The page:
Azymuth are back with their first album in over 5 years this December. 'Fênix' arrives on December 2nd in all formats, and their slick, sun-soaked sound should offer some welcome relief over the cold weeks in the run up to Christmas.
The Brazilian trio of Ivan Conti, Alex Malheiros, and Kiko Continentino seek to recreate the vibrant sound of the 70s, which saw Azymuth propelled to international success and cemented their status as one of Brazil's most successful acts. Some of their tracks from that early period are serious gems. 1979 hit single 'Jazz Carnival', for example, peaked at number 19 in the UK Charts in 1980 – but still feels as energetic today, with high octane percussion and crazy synths – played by the late Jose Bertrami, who passed in 2012.
In a tribute to their former keyboardist, Azymuth take on a new lease of life with the suitably named 'Fênix', with Kiko Continentino taking to the keys to help recapture the old sound and help shape some new ideas as well. A hugely talented pianist, composer and arranger, Kiko has worked with the likes of Milton Nascimento, Gilberto Gil and Djavan, with this experience helping bring fresh energy and inspiration to the group.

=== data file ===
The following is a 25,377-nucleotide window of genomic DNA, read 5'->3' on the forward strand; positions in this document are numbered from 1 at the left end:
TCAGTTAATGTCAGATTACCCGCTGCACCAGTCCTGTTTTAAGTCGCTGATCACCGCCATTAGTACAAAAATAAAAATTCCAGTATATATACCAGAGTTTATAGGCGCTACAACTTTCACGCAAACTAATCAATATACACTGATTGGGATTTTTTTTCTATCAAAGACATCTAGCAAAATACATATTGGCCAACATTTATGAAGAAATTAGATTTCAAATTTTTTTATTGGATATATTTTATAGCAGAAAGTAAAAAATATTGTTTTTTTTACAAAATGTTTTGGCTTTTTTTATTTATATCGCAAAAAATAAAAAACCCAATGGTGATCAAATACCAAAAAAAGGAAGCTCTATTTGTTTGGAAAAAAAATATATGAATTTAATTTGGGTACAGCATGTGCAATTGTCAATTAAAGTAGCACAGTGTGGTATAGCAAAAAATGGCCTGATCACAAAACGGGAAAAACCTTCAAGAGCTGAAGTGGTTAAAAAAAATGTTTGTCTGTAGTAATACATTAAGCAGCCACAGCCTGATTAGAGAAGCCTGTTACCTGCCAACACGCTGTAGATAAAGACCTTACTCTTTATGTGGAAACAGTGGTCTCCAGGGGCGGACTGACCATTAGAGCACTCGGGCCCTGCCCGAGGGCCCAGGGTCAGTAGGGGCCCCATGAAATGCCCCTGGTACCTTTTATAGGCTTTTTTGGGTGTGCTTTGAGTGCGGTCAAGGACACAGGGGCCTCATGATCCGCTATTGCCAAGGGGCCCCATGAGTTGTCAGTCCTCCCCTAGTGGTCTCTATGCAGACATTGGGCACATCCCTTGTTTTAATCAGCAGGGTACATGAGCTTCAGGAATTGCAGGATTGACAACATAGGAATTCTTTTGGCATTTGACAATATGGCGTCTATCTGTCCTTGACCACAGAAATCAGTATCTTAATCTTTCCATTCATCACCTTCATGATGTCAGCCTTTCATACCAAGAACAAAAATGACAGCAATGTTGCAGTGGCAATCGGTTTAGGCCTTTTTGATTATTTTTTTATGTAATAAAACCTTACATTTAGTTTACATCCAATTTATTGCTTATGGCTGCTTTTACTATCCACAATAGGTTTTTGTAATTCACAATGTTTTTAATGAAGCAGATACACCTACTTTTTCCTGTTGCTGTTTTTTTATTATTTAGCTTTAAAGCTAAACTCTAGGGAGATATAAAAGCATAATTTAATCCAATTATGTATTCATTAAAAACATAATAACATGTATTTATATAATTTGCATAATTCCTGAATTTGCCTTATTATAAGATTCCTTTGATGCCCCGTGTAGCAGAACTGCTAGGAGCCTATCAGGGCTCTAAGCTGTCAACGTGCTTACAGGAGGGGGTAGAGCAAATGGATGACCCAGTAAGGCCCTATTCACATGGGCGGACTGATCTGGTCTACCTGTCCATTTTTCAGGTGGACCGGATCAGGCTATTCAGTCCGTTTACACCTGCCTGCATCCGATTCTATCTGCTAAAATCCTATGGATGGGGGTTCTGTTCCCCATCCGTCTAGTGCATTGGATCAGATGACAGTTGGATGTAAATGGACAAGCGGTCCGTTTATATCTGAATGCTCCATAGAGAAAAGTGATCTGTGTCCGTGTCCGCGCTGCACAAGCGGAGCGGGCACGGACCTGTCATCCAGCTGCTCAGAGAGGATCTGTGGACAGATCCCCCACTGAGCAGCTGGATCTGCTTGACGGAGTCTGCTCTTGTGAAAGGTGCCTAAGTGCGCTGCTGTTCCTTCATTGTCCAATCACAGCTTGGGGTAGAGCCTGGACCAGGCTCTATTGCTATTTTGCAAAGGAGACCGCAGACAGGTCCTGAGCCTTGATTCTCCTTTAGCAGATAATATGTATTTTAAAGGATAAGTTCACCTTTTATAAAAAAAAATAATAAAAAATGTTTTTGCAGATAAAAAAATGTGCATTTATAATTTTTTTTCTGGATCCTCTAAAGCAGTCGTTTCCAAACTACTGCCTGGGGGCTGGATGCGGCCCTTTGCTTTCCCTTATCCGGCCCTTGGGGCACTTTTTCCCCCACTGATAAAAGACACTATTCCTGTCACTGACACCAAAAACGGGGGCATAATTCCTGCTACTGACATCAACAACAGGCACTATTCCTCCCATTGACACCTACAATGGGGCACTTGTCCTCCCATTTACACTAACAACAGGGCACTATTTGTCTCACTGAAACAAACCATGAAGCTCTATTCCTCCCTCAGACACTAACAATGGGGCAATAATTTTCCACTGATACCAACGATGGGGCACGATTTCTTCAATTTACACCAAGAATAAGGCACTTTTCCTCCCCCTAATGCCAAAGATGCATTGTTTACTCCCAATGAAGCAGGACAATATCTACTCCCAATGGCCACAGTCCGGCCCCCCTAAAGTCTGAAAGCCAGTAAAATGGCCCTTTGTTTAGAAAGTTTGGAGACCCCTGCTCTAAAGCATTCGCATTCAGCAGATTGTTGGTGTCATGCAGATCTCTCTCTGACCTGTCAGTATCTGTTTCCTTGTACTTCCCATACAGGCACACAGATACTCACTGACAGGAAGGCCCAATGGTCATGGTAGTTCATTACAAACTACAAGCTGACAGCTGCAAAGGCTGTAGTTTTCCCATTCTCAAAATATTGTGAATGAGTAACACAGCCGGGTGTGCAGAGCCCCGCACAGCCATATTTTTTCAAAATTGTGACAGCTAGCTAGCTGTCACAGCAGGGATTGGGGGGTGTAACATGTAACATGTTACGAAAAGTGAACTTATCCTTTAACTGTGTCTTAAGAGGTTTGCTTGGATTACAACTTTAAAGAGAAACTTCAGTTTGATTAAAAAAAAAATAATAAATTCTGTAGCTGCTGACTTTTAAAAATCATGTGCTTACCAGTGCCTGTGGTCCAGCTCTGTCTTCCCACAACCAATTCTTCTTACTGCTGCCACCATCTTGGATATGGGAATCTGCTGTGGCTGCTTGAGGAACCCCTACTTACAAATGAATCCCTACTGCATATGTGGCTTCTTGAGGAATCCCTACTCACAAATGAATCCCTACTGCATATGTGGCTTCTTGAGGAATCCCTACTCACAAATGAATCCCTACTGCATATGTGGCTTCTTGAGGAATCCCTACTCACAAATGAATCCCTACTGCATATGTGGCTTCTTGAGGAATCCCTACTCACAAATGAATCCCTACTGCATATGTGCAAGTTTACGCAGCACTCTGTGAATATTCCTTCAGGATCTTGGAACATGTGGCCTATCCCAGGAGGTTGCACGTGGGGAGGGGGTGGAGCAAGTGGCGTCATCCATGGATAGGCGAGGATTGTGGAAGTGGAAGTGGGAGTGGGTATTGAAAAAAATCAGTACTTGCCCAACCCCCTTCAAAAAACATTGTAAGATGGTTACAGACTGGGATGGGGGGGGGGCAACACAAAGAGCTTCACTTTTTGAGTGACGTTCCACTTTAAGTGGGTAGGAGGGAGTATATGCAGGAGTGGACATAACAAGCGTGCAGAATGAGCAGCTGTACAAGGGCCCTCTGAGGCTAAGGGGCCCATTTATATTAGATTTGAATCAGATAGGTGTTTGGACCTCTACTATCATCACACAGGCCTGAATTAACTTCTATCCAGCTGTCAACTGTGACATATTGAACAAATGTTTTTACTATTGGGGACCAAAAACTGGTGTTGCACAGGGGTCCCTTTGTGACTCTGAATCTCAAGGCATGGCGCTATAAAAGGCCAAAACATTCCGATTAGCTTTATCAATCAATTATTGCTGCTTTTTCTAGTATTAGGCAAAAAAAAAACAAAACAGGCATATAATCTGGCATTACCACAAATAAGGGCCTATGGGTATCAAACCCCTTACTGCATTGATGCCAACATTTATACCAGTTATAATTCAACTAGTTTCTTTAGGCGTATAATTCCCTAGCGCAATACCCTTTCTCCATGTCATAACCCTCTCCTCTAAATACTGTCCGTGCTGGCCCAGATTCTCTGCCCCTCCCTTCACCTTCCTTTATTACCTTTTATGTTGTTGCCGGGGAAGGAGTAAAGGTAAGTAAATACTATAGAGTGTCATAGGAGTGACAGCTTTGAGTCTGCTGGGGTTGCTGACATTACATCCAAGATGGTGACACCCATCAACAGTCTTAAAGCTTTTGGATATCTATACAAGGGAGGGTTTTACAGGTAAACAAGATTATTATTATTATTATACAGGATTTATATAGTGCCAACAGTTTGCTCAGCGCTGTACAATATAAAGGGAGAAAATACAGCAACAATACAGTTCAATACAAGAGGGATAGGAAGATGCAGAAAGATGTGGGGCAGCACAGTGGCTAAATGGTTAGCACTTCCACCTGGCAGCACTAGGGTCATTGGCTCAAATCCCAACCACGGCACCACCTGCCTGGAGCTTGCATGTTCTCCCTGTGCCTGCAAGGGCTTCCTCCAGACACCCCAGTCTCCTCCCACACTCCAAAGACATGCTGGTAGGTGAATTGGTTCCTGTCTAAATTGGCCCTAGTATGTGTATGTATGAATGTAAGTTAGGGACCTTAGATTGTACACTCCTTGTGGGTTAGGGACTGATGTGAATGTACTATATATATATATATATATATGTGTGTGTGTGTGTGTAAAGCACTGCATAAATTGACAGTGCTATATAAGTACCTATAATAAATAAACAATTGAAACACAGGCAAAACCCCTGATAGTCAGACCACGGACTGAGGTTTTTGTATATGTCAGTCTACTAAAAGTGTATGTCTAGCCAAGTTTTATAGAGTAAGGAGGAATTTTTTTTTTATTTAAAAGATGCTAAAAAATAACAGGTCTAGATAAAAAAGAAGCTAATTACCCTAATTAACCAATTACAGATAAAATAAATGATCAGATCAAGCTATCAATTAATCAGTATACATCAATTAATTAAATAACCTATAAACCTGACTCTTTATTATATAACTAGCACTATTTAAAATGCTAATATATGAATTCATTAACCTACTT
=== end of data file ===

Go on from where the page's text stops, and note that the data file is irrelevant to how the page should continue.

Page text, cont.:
The 9-track record exhibits all of the musicianship, expressiveness, and warmth we would expect from Azymuth. The down-tempo opener 'Villa Mariana (De Tarde)' sets the tone, introducing us to the smooth cocktail of bass, synths, percussion, and dreamy vocals which make up the rest of the album. Beyond this dream laced disco and luxuriously tinted balearic tracks lie at each corner. The title track 'Fênix' is one of the highest energy cuts off the album, bringing together bass slaps, sun-soaked chords, an electric guitar solo, and a timelessly cool vocoder. Other tracks, such as 'Papa Samba' give Ivan Conti a chance to show off his skills on percussion, and while Alex Malheiros's bass is a mainstay of the album, it sounds particularly slick on 'Orange Clouds'. This is a beautiful reminder of the relevance of a band who continue to enchant and surprise us despite their age.